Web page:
I was excited when I first found out about Berg London’s school data visualisation project several months ago, and now it’s gone live as Schooloscope. Having taken a look, I find myself worried about it, and I’ll tell you why.
Here’s the Schoolscoped snapshot of the school where my wife works:
Now, what this page does is cleverly synthesise down some really complex data into five data points, some context and a conclusion. It’s a snapshot based on historic data (in this case, data from 2007 and 2009). But what it does is visualise the data. It does not visualise the school.
And this, I’m beginning to realise, is my problem with data visualisation. It does a great job of presented chunks of information, but it also lulls us into a sense of security. We feel that we know something we didn’t know before (and this knowing is occupied by a little thrill at how easy the learning was).
When I worked as a journalist, I was always aware of the chain of knowledge around a particular story. The people involved knew more than me; I knew more than the reader (because of the stuff I couldn’t stand up or wasn’t allowed to print); and the reader knew the least of all. On top of that, I was forced to press down an issue into a set word count, sometimes with as few as 200 words.
In other words, what I presented to the reader wasn’t the essence of the truth. It was more an avatar for the truth, and often a pretty lo-res avatar at that. It helped understanding. But it did not provide complete understanding.
And, of course, that is largely fine. None of us has the time or the memory capacity to hold the truth of everything in our heads. That would make us God. But, occasionally, data visualisation makes us feel like God. We feel, after only a few moments of reflection, that we get it. That was how I felt, for instance, when I looked at the visualisation of the Beatles’ music. But, let’s be honest – that visualisation no more described the reality of music composition than this post describes the reality of consciousness.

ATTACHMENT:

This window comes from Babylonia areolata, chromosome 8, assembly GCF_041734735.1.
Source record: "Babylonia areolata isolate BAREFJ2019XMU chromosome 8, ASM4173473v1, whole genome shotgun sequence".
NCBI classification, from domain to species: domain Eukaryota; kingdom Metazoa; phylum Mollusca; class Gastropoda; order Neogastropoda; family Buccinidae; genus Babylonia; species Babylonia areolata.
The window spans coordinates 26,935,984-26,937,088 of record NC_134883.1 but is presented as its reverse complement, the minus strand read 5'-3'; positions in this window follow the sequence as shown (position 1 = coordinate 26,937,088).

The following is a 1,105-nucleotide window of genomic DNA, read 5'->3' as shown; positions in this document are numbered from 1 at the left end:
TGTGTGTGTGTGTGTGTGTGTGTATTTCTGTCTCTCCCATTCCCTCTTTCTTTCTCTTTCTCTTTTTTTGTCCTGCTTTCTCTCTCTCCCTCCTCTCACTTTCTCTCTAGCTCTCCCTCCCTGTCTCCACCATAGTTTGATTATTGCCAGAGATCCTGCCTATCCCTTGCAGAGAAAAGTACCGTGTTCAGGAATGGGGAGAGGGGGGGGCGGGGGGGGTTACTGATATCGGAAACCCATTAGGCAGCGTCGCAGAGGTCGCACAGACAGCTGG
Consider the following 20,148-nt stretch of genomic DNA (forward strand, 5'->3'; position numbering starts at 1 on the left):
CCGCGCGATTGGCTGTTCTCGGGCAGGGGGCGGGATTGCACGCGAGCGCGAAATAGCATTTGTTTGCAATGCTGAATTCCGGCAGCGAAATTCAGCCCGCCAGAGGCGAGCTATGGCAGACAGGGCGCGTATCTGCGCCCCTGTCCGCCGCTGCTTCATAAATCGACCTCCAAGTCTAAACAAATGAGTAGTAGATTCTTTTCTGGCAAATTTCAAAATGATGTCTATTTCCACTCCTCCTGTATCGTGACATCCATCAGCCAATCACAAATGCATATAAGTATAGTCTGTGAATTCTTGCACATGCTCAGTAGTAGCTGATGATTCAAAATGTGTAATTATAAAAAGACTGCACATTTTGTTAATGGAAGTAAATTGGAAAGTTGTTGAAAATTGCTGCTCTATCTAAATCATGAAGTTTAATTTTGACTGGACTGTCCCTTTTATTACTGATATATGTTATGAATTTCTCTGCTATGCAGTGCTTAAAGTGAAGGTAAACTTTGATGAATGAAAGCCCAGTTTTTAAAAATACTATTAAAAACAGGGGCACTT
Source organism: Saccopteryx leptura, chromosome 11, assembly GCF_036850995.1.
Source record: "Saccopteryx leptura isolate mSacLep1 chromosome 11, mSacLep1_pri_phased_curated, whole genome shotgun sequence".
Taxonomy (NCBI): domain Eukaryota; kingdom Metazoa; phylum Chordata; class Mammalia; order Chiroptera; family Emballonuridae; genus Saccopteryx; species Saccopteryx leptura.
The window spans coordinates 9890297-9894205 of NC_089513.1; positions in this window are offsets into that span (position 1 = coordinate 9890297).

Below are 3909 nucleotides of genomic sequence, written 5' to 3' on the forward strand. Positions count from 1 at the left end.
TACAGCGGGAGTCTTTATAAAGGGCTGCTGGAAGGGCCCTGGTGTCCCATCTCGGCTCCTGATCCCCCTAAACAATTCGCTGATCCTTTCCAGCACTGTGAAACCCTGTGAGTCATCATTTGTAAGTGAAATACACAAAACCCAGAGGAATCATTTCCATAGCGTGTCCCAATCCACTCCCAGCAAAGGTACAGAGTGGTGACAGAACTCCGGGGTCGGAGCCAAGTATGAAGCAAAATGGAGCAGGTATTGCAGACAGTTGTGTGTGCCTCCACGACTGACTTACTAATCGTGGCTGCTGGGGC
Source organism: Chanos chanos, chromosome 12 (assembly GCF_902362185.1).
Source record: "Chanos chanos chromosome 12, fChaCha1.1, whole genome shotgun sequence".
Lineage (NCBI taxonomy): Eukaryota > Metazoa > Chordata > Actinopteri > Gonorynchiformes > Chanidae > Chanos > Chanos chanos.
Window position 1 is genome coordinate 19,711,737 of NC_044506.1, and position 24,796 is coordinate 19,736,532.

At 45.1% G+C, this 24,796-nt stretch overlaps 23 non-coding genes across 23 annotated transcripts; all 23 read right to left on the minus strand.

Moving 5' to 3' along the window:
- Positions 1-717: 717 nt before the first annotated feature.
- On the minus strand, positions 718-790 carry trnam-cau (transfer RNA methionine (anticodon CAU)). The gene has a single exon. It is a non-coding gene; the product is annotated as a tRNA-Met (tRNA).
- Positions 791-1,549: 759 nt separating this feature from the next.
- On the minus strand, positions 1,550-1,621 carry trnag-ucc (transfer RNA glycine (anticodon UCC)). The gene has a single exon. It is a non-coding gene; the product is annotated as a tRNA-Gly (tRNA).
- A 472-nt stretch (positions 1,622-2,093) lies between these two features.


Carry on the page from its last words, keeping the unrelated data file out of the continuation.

So back to this particular case. And, in this case, I do know some of the particulars, and they are not reflected in that piece of visualisation. I’m not saying the visualisation is wrong. I’m saying it presents a simplified view of a complicated world. And sometimes simplification enhances understanding, but we should always be aware of the limits of simplification. When we watch a ted.com video, or read a post on a science blog, or listen to an In Our Time podcast, we are becoming more aware, but we are not necessarily becoming more knowledgeable or, more importantly, more wise. Wisdom comes from reflection and the slow, lengthy consumption of the facts. You just don’t get that from a visualisation. You get something (indeed, quite a lot). But you don’t get that.
PS: I’m quite aware of the stench of sour grapes around this post. There’s no easy way of saying “but, but, but!” without sounding like you’re defending your own professional patch and telling everyone else “back off, you just don’t understand what we’re doing here.” I’m obviously a major proponent of public data, and this is not a warning “not to visualise”. It’s more a plea: “seek to understand.”